Sanctions For Ohio Breach: Lost Vacation Time, Terminations, and a “Resignation”

The Ohio Department of Administrative Services (DAS) has determined that the appropriate sanction for inadequate security practices by the Ohio Department of Administrative Services’ Administrative Knowledge System (OAKS) ERP project system team leader, that resulted in the theft of an un-encrypted backup tape containing the personally identifiable information (PII) of 1.3 million individuals, is the loss of 40 hours of vacation time.

This data breach will reportedly cost the state of Ohio around $3 million.
The sanctioned team leader, Jerry Miller, who lost the vacation time, acknowledged he contributed to a “management glitch.”

“Though the administrative services unit was responsible for the data, Sylvester [a spokesperson for the Ohio DAS] said the tape was handled by a number of people from other state agencies.
“Part of the problem is [the data] was outside of any one single person’s hands. There were people who were not full-time tasked to OAKS who were coming in from agencies doing data migration and testing and introducing data on the drive,” said Sylvester. “We believe we had some contractors who continued to introduce data on the drive.”

According to a BNA report Miller did not follow procedures to move the data to a secure directory, although he was told to do so three months prior to the breach.
The backup tape was stolen from a state intern’s unlocked car.
An audit following the incident revealed that the PII for as many as 1.3 million people were vulnerable to crime, misuse and identity theft as a result of the incident.
The state of Connecticut later sued Accenture, one of its information technology contractors, for unauthorized use of “virtually all of Connecticut’s state financial account data as well as taxpayer information that was revealed to have been contained on the stolen Ohio backup tape.”
Ohio’s Inspector General applied sanctions to a total of 5 individuals for the incident.
1) Miller had 40 hours of vacation time taken away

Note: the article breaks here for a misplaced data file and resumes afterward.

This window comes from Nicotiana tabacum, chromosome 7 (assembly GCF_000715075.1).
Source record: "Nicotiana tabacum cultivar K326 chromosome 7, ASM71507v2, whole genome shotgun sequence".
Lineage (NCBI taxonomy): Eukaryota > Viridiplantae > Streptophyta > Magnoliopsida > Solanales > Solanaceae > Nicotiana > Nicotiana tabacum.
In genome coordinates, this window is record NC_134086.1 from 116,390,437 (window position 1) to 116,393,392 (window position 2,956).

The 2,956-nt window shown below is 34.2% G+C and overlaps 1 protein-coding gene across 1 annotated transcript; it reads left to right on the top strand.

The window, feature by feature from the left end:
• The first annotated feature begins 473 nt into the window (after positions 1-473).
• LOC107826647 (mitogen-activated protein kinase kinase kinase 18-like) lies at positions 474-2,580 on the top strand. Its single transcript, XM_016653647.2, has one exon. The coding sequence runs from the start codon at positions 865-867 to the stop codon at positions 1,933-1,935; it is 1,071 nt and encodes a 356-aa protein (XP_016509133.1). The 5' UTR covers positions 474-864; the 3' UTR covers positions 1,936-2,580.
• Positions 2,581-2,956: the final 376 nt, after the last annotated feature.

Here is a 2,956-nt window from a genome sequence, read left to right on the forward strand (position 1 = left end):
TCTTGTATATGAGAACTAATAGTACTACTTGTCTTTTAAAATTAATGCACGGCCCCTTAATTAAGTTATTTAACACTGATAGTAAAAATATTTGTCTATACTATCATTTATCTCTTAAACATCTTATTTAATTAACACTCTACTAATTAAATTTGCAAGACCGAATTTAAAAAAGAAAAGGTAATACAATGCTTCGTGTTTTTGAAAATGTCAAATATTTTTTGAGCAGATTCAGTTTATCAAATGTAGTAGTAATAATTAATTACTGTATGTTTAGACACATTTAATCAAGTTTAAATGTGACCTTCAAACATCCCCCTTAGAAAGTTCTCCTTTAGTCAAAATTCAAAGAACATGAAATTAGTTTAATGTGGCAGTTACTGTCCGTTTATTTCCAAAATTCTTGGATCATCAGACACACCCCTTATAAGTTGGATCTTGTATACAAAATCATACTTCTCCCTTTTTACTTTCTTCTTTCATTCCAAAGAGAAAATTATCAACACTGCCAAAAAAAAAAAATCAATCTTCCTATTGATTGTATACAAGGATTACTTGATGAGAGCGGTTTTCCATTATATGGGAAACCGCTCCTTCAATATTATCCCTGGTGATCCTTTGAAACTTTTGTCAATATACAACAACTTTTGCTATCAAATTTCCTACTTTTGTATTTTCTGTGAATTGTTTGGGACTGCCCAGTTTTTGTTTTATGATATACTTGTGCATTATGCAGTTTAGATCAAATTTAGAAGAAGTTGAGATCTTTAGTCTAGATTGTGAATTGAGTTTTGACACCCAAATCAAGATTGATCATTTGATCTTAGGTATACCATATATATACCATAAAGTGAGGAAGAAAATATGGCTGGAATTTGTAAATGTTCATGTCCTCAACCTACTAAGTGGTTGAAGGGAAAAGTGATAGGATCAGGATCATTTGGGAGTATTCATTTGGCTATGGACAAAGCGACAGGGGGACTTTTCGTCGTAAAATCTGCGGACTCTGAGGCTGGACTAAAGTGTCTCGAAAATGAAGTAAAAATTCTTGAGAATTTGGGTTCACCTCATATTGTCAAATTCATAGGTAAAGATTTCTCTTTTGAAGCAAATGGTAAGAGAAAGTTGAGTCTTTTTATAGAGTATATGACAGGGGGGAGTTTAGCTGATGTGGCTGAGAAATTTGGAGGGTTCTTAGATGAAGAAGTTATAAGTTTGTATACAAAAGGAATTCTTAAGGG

2) The intern who had the tape in the unlocked car was fired
3) The manager for the intern “resigned”…not a direct sanction, but he very well could have been encouraged to leave because of the incident
4) & 5) The contracts for two consultants involved with the project were terminated
No one was prosecuted for criminal activities because a “series of poor decisions led to the theft”…it did not appear to be a pre-meditated malicious act.
It was just plain ol’ bad security practice.

“”The next time the state takes on a project of this scope, we’re going to have people on the job whose major responsibility is just data security,” he added.”

That’s good to know! It is good they learned the importance and value of information security…too bad it so often takes a security incident such as this for organizations to learn this lesson.
There are so many lessons involved with this incident. A few of these lessons include…
1) Someone with experience and knowledge in information security must be involved, from the very beginning through to the very end, within systems and applications projects.
2) All personnel involved with handling systems, applications and PII, including interns, contractors and consultants, must receive training and ongoing awareness communications so that they know and understand their responsibilities for safeguarding PII.
3) Mobile PII, that which is passed through networks or stored on mobile computing devices and mobile storage devices, should be strongly encrypted so that if the devices are lost or stolen, or the PII intercepted during network transmission, the unauthorized thief will be unable to do anything with the encrypted PII.
4) Sanctions must be applied consistently when security and privacy policies and procedures are not followed. This is the most effective way to motivate personnel and business partners to comply with policies and procedures.
5) Be sure your third party contracts, such as with consultants and contractors, include detailed security requirements, such as forbidding them to take your organization’s data to another of their client’s sites, or to put your data on the same storage media as for another of their clients. This tape in Ohio should never have had client data from the contractor’s Connecticut client stored upon it.
6) Only give individuals access to PII that need it to perform their business responsibilities.

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